Nsemia Inc. Publishers

Book Launch: The Gusii of Kenya: Social, Economic, Cultural, Political and Judicial Perspectives by John S. Akama

March 26, 2017 saw the launch of a landmark book titled The Gusii of Kenya by Prof. John S. Akama, published by Nsemia Inc. Publishers. The publication and launch of the work marks a culmination of the author’s extensive research effort and meticulous documentation that dates back more than two decades.

The work deals with social, economic, cultural, political and judicial perspectives of the Gusii community dating back a number of centuries. A key aspect pointed out in the work is that the community has retained its distinct culture and language even as it is surrounded by non-Bantu communities on all sides.

A number of speakers, among them the Chancellor of Kisii University, Prof. Godfrey Muriuki, praised the work and underscored the need for Kenyans to tell our stories. Prof. Muriuki, a historian of repute, added that failing to tell our stories will let others tell them on our behalf with the risk that those stories will be distorted.

Prof. Muriuki emphasized the value our collective cultural diversity that could form the basis of the Kenyan cultural mosaic, something possible if documented for today and future generations.

Prof. Odhiambo Ndege, also a historian, spoke of how most Kenyan ethnic groups are connected, a matter covered in the book. As different groups moved around, they interacted with others with whom they intermarried (even in the face of conflict and war), traded and influenced each other’s character. He debunked the notion of ethnic purity that some tack on and which only results in unnecessary divisions.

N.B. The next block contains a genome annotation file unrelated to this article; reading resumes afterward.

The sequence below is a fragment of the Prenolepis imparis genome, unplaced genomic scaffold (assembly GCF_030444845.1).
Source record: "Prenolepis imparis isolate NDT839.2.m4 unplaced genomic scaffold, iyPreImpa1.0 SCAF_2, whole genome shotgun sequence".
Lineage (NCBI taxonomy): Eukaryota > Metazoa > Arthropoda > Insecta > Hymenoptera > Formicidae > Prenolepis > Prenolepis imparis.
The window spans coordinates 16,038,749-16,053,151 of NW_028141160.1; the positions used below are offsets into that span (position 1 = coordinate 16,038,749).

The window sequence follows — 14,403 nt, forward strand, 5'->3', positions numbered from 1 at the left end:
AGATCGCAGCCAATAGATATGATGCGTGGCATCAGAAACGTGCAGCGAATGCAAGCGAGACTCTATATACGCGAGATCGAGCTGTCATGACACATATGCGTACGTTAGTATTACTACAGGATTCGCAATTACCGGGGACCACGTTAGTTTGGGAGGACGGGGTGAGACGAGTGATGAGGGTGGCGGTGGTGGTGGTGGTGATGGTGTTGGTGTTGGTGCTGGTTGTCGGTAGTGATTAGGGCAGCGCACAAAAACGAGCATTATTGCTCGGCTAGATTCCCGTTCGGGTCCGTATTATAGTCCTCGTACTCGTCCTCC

Prof. Ndege added that our history is important in that we can learn such things as collaboration, appreciation of diversity, and building on principles such as those applied in indigenous justice systems. Indeed, there is a lot we can gain from understanding such things as indigenous diets and lifestyles that can act as an antidote to vagaries (such as non-communicable diseases) we face with modern living.

Prof. Akama took the audience through the process of gathering the material for the book and the protracted and arduous nature of the task. Time, especially, is a scarce matter for people such as himself charged with running institutions of higher learning (Prof. Akama is the Vice-Chancellor of Kisii University). Nonetheless, he emphasized that there is a need to sacrifice and dedicate needed time for such scholarship.

In his presentation Prof. Akama walked the audience through key aspects of the culture of the Gusii. For example, the lack of a central authority among the Gusii has lasted for generations and is manifested today in the lack of one collective voice as a community. On the other hand, he argues that the Gusii would likely be more numerous and powerful were they more united from historical times.

Speaking at the event, Dr Matunda Nyanchama of Nsemia Inc. Publishers urged others to write in the areas they are comfortable with. He added that despite publishing being an arduous task, which in many cases does not pay, capturing knowledge as that captured in The Gusii of Kenya is essential for posterity. He added that the company goes an extra mile to help authors effectively communicate their ideas, adding that they felt honoured that the author had trusted the publication of such a landmark work to them.

The event was held at Sarova Panafric Hotel, Nairobi, Kenya. Copies of The Gusii of Kenya can be obtained from office of Nsemia Inc. Publishers in Nairobi, phone +20 267 0743 or email info@nsemia.com.


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